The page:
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For their own good
Fifty years ago, they were screwed-up kids sent to the Florida School for Boys to be straightened out. But now they are screwed-up men, scarred by the whippings they endured. Read the story and see a video and portrait gallery.
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The Skyway fiasco
A Times Editorial
Published July 9, 2004
Though it sounds good to blame safety concerns, Tuesday's massive backup on the Sunshine Skyway bridge might have been avoided if authorities had better coordinated their response to a man threatening to jump. The Hillsborough County Sheriff's Office closed most traffic on the bridge during the evening rush-hour drive as deputies talked the man off a southbound ledge. Thousands of motorists were stuck for hours, and while safety must come first, closing the bridge for so long poses its own safety concerns.
Tuesday's problem shows the problem of having multiple law enforcement agencies share jurisdiction over the bridge. While the roadway connects Pinellas and Manatee counties, Hillsborough controls the center of the span because the shipping channel underneath it resides in Hillsborough County. To confuse things even more, the Florida Highway Patrol assigns a trooper to the bridge 24-hours a day. Troopers typically are the first to respond to would-be jumpers, while Hillsborough dispatches negotiators or larger emergency management teams.
Given the bridge's long history as a place for jumps and the convoluted jurisdictional lines that could affect a life-or-death response, the various agencies should have unified their game plan by now for securing this high-traffic bridge. Hillsborough sheriff's officials at their Tampa headquarters decided Tuesday to close all southbound lanes and one northbound lane on the bridge. A sheriff's spokesman said Wednesday the move was designed to lessen noise on the bridge, thereby allowing officers to hear and speak to the man threatening to jump. No cars on the bridge guaranteed the man would not break and run into traffic. The FHP wanted to keep the bridge open, as it has done dozens of times in recent years while talking down a jumper. But troopers deferred to the Sheriff's Office.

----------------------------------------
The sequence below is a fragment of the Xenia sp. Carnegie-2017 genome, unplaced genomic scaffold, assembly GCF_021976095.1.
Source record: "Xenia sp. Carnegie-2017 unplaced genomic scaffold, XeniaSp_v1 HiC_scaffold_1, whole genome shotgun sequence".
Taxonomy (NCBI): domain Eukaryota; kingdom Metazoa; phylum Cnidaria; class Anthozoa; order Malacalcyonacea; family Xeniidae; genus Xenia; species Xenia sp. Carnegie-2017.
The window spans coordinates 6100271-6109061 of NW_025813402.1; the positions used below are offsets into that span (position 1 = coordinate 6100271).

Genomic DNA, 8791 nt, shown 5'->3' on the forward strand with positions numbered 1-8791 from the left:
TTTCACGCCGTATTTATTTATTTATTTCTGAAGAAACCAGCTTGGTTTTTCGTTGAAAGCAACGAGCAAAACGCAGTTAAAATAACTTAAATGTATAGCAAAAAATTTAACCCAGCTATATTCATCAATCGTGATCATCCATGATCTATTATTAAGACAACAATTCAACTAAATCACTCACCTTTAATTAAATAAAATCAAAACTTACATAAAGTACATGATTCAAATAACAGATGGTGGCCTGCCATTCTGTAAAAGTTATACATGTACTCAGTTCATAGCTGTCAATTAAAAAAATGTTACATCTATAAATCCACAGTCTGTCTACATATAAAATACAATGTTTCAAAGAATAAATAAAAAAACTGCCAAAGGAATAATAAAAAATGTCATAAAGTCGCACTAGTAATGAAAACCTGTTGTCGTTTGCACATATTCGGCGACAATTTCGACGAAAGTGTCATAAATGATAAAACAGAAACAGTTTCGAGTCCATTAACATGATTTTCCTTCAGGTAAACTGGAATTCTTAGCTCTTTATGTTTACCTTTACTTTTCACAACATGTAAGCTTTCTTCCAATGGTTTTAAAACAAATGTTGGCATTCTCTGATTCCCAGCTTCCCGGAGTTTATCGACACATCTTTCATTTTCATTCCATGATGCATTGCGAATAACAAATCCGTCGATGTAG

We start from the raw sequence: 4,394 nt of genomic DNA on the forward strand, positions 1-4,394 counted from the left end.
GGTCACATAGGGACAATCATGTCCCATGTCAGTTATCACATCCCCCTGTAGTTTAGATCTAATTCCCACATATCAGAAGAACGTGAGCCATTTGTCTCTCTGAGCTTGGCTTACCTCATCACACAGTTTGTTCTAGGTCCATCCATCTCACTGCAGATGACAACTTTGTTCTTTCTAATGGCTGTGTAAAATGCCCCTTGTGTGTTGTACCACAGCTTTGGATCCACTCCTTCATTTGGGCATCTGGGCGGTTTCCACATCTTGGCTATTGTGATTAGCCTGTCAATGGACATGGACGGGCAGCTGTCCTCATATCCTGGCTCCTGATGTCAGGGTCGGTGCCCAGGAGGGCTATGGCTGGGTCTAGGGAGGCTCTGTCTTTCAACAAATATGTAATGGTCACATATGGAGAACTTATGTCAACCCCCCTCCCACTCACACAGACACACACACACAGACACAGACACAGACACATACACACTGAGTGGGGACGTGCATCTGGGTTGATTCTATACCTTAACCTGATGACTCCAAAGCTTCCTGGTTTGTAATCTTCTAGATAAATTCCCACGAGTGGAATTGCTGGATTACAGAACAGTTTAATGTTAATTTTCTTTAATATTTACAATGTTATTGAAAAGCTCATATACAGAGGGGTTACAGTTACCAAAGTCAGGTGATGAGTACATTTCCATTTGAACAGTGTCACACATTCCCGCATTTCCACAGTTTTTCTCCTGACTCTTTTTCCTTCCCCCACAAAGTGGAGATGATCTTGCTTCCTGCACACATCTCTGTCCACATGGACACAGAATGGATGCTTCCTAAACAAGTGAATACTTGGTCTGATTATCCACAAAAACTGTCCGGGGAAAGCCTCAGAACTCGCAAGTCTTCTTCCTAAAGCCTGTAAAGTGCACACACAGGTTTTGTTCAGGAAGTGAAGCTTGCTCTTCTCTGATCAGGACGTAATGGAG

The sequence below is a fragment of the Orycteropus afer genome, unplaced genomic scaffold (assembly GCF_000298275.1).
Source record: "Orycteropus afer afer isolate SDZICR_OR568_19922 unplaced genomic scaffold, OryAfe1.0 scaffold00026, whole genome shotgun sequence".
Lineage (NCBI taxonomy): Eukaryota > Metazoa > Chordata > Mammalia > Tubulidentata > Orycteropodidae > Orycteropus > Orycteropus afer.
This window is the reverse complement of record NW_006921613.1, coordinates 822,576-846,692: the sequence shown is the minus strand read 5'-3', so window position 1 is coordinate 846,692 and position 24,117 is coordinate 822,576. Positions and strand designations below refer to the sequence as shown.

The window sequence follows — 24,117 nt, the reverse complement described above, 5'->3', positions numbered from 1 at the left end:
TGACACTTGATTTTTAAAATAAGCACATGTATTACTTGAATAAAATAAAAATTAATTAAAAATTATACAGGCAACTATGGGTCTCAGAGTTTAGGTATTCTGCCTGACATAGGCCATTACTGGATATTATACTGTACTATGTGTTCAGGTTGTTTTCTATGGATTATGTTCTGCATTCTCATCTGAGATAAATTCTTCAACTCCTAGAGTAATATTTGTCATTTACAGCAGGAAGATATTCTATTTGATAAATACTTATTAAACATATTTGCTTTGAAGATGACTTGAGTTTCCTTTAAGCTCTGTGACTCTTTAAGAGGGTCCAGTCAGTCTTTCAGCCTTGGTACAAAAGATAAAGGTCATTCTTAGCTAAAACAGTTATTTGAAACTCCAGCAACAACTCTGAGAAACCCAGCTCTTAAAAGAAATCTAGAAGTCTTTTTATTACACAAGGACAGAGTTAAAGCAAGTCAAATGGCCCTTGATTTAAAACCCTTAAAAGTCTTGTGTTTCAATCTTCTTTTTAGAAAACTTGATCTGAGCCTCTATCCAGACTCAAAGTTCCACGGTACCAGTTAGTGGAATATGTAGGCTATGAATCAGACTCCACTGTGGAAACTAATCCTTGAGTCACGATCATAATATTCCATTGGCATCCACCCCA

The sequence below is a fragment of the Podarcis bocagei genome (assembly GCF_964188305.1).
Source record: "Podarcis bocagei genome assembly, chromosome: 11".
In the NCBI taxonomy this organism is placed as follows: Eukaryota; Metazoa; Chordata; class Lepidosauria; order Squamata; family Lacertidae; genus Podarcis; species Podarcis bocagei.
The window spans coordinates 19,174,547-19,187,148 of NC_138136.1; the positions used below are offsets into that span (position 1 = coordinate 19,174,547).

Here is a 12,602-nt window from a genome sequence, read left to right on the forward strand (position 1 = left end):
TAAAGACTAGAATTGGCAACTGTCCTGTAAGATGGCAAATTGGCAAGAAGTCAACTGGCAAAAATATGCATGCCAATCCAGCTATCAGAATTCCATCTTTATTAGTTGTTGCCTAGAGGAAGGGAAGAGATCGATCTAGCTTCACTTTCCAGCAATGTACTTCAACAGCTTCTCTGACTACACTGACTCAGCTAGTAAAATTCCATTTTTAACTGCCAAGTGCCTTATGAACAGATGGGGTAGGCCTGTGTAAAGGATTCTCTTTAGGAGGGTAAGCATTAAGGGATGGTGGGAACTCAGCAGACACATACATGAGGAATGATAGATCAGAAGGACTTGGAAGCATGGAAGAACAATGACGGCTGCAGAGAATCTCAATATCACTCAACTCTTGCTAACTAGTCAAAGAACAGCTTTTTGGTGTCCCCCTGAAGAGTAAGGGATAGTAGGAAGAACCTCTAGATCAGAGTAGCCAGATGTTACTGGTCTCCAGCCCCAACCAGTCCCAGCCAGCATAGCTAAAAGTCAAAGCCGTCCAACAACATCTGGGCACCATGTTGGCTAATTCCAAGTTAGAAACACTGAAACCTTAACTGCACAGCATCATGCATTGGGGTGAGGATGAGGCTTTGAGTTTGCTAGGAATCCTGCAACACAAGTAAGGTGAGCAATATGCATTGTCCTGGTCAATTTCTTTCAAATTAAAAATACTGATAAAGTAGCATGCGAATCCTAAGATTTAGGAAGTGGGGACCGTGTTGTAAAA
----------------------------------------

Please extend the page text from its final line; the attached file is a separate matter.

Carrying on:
While each case is different, keeping one lane of traffic open in each direction does not seem unreasonable. Certainly the presence of a half-dozen police vehicles, their lights flashing in the closed lane, would slow down traffic on the bridge enough to create a safe environment for police and distressed persons. Additional officers could be called to direct traffic and stop the flow if a person tries to bolt before a car. The bridge, as a contained roadway, makes it hard for a would-be jumper to flee and elude police.
Keeping traffic flowing would also keep motorists from reacting to the frustration by taking illegal and dangerous steps to break from the logjam. Thousands of motorists were stranded Tuesday in miles-long traffic jams. Many of them, no doubt, were worried about personal obligations or the need to contact friends, employers and family. This "fiasco," as the FHP called it, should spur a review of procedures. The various law enforcement agencies should be agreeing beforehand on the script to follow during such incidents.